Aorounga Impact Crater

February 11, 2002


Provided by: NASA
Summary authors & editors: Calvin Hamilton; Jim Foster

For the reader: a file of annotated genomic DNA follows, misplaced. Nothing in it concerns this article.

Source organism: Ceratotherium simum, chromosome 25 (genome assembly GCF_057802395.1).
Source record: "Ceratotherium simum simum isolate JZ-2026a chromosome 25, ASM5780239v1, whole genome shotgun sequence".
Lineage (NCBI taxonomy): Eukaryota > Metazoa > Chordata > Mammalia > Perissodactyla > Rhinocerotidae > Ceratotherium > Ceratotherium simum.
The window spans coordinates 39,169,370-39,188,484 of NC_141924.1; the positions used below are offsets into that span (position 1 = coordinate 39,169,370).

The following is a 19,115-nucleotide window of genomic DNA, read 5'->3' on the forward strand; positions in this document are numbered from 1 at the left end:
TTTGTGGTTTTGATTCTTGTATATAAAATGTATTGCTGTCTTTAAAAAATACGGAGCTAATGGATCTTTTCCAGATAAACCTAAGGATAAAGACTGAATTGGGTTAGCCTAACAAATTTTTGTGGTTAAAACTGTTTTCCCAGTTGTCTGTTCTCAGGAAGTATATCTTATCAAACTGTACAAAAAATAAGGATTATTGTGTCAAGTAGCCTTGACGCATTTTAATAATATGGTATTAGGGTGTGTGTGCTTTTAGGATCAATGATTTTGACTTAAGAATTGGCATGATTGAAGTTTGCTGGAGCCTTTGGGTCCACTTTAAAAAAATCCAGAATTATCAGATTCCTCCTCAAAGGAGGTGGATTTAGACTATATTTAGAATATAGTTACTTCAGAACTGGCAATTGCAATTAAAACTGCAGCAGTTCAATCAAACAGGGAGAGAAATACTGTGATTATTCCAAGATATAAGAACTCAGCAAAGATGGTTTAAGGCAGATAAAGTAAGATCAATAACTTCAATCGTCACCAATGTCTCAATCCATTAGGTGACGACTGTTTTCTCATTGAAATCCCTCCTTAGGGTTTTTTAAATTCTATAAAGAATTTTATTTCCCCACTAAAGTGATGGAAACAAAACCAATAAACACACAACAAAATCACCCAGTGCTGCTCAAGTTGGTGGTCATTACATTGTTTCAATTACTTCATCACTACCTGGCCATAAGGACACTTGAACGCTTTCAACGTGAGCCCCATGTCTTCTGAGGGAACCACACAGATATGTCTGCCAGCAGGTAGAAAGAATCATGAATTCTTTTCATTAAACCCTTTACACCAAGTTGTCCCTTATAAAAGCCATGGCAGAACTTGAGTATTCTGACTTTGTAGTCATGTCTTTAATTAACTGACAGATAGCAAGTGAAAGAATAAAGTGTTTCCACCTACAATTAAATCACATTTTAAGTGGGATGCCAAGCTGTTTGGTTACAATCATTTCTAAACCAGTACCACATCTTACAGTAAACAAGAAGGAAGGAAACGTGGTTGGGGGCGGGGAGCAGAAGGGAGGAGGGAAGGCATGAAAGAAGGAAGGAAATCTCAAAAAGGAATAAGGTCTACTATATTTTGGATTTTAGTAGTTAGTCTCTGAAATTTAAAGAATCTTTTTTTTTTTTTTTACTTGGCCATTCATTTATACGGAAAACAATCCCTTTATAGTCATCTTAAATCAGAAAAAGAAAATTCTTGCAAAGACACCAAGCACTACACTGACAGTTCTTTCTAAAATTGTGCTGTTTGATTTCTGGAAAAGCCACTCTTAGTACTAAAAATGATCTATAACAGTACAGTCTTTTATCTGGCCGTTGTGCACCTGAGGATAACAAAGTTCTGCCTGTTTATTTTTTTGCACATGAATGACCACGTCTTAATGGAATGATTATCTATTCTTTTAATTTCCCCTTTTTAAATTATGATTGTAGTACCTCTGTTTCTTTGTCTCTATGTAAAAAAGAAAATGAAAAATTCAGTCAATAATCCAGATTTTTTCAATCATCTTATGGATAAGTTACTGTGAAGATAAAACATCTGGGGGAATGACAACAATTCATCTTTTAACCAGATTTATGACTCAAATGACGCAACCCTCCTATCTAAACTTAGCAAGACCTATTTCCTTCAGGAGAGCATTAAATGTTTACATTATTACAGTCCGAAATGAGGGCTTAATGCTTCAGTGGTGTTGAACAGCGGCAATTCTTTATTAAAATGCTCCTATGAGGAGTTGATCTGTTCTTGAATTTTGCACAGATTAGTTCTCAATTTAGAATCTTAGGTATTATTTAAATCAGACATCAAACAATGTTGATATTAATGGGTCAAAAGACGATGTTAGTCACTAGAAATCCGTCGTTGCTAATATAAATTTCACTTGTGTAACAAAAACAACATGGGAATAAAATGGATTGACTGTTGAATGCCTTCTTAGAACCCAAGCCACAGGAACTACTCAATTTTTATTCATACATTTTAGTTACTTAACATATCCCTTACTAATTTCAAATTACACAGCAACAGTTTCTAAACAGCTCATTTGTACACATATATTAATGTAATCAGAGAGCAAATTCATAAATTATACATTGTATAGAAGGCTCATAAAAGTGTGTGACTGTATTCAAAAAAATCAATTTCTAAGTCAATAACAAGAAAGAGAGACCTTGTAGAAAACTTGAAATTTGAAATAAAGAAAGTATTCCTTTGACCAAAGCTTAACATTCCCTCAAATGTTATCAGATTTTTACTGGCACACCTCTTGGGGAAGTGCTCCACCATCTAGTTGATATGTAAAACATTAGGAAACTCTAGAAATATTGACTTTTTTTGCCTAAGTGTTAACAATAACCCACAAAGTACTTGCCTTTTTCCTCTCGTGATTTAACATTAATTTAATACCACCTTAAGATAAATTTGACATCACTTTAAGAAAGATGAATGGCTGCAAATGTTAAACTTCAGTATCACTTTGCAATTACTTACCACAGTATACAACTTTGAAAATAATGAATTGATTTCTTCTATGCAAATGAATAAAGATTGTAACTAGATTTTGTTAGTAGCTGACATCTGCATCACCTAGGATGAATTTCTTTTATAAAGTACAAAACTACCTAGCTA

The impact of a piece of an asteroid or a comet, several hundred million years ago, left scars in the landscape that are still visible on this space-borne radar image of an area in the Sahara Desert of northern Chad (centered at 19.1 degrees north latitude, 19.3 degrees east longitude). The concentric ring structure is the Aorounga impact crater, with a diameter of about 17 kilometers (10.5 miles). North is toward the upper right. It's possible that Aorounga is one of a string of impact craters formed by multiple impacts.The above image was acquired by the Spaceborne Imaging Radar-C/X-band Synthetic Aperture Radar (SIR-C/X-SAR) on April 18, 1994, on-board the space shuttle Endeavour. Radar imaging is a valuable tool for the study of desert regions because the radar waves can penetrate thin layers of dry sand to reveal details of geologic structures that are invisible to other sensors operating in different wavelengths. The original crater was buried by sediments, which were then partially eroded to reveal the current ring-like appearance. Dark streaks on the image are deposits of windblown sand that are migrating along valleys cut by thousands of years of wind erosion. On this image, different radar frequencies are assigned different colors; L-band (1.25 GHz) is red, C-band 5.3 GHz) is green.

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